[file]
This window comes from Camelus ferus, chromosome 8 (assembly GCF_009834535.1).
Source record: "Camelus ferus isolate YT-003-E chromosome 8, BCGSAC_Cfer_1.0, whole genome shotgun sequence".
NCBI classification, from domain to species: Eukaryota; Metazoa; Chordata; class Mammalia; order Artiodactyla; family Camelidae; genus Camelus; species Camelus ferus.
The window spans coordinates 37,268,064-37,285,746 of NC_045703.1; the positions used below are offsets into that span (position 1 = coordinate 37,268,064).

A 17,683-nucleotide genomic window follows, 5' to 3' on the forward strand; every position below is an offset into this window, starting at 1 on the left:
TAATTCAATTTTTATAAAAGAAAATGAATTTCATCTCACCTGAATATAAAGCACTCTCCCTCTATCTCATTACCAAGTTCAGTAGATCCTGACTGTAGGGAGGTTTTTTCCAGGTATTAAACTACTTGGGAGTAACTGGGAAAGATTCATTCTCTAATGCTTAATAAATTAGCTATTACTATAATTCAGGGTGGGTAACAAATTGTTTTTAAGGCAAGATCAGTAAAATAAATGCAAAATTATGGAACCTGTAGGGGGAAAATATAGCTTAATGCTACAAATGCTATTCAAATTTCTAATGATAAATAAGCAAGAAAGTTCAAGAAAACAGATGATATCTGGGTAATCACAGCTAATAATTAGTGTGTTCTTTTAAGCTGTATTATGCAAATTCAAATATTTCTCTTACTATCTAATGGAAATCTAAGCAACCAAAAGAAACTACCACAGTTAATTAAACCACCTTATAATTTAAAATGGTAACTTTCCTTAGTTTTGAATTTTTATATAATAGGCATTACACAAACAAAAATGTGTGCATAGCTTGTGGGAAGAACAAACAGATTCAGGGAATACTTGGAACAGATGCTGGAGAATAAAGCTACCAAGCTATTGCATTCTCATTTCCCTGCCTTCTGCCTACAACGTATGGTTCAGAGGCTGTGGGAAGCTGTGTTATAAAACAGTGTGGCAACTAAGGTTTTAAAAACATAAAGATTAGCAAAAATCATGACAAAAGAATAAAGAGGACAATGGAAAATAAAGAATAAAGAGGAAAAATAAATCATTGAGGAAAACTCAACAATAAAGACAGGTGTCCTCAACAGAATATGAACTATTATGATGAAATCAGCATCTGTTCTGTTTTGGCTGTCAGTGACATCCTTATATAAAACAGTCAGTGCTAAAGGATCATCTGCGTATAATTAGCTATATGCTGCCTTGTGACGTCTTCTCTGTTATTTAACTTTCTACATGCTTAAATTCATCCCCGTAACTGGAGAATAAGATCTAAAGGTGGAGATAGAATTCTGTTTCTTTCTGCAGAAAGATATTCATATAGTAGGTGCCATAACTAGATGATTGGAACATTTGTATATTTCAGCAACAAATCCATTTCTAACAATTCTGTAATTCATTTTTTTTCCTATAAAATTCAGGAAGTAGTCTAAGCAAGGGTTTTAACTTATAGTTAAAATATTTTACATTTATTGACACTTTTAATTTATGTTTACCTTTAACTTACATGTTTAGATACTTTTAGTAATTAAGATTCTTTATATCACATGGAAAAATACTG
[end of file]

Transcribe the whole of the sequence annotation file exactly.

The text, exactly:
This window comes from Camelus ferus, chromosome 8 (assembly GCF_009834535.1).
Source record: "Camelus ferus isolate YT-003-E chromosome 8, BCGSAC_Cfer_1.0, whole genome shotgun sequence".
NCBI classification, from domain to species: Eukaryota; Metazoa; Chordata; class Mammalia; order Artiodactyla; family Camelidae; genus Camelus; species Camelus ferus.
The window spans coordinates 37,268,064-37,285,746 of NC_045703.1; the positions used below are offsets into that span (position 1 = coordinate 37,268,064).

A 17,683-nucleotide genomic window follows, 5' to 3' on the forward strand; every position below is an offset into this window, starting at 1 on the left:
TAATTCAATTTTTATAAAAGAAAATGAATTTCATCTCACCTGAATATAAAGCACTCTCCCTCTATCTCATTACCAAGTTCAGTAGATCCTGACTGTAGGGAGGTTTTTTCCAGGTATTAAACTACTTGGGAGTAACTGGGAAAGATTCATTCTCTAATGCTTAATAAATTAGCTATTACTATAATTCAGGGTGGGTAACAAATTGTTTTTAAGGCAAGATCAGTAAAATAAATGCAAAATTATGGAACCTGTAGGGGGAAAATATAGCTTAATGCTACAAATGCTATTCAAATTTCTAATGATAAATAAGCAAGAAAGTTCAAGAAAACAGATGATATCTGGGTAATCACAGCTAATAATTAGTGTGTTCTTTTAAGCTGTATTATGCAAATTCAAATATTTCTCTTACTATCTAATGGAAATCTAAGCAACCAAAAGAAACTACCACAGTTAATTAAACCACCTTATAATTTAAAATGGTAACTTTCCTTAGTTTTGAATTTTTATATAATAGGCATTACACAAACAAAAATGTGTGCATAGCTTGTGGGAAGAACAAACAGATTCAGGGAATACTTGGAACAGATGCTGGAGAATAAAGCTACCAAGCTATTGCATTCTCATTTCCCTGCCTTCTGCCTACAACGTATGGTTCAGAGGCTGTGGGAAGCTGTGTTATAAAACAGTGTGGCAACTAAGGTTTTAAAAACATAAAGATTAGCAAAAATCATGACAAAAGAATAAAGAGGACAATGGAAAATAAAGAATAAAGAGGAAAAATAAATCATTGAGGAAAACTCAACAATAAAGACAGGTGTCCTCAACAGAATATGAACTATTATGATGAAATCAGCATCTGTTCTGTTTTGGCTGTCAGTGACATCCTTATATAAAACAGTCAGTGCTAAAGGATCATCTGCGTATAATTAGCTATATGCTGCCTTGTGACGTCTTCTCTGTTATTTAACTTTCTACATGCTTAAATTCATCCCCGTAACTGGAGAATAAGATCTAAAGGTGGAGATAGAATTCTGTTTCTTTCTGCAGAAAGATATTCATATAGTAGGTGCCATAACTAGATGATTGGAACATTTGTATATTTCAGCAACAAATCCATTTCTAACAATTCTGTAATTCATTTTTTTTCCTATAAAATTCAGGAAGTAGTCTAAGCAAGGGTTTTAACTTATAGTTAAAATATTTTACATTTATTGACACTTTTAATTTATGTTTACCTTTAACTTACATGTTTAGATACTTTTAGTAATTAAGATTCTTTATATCACATGGAAAAATACTG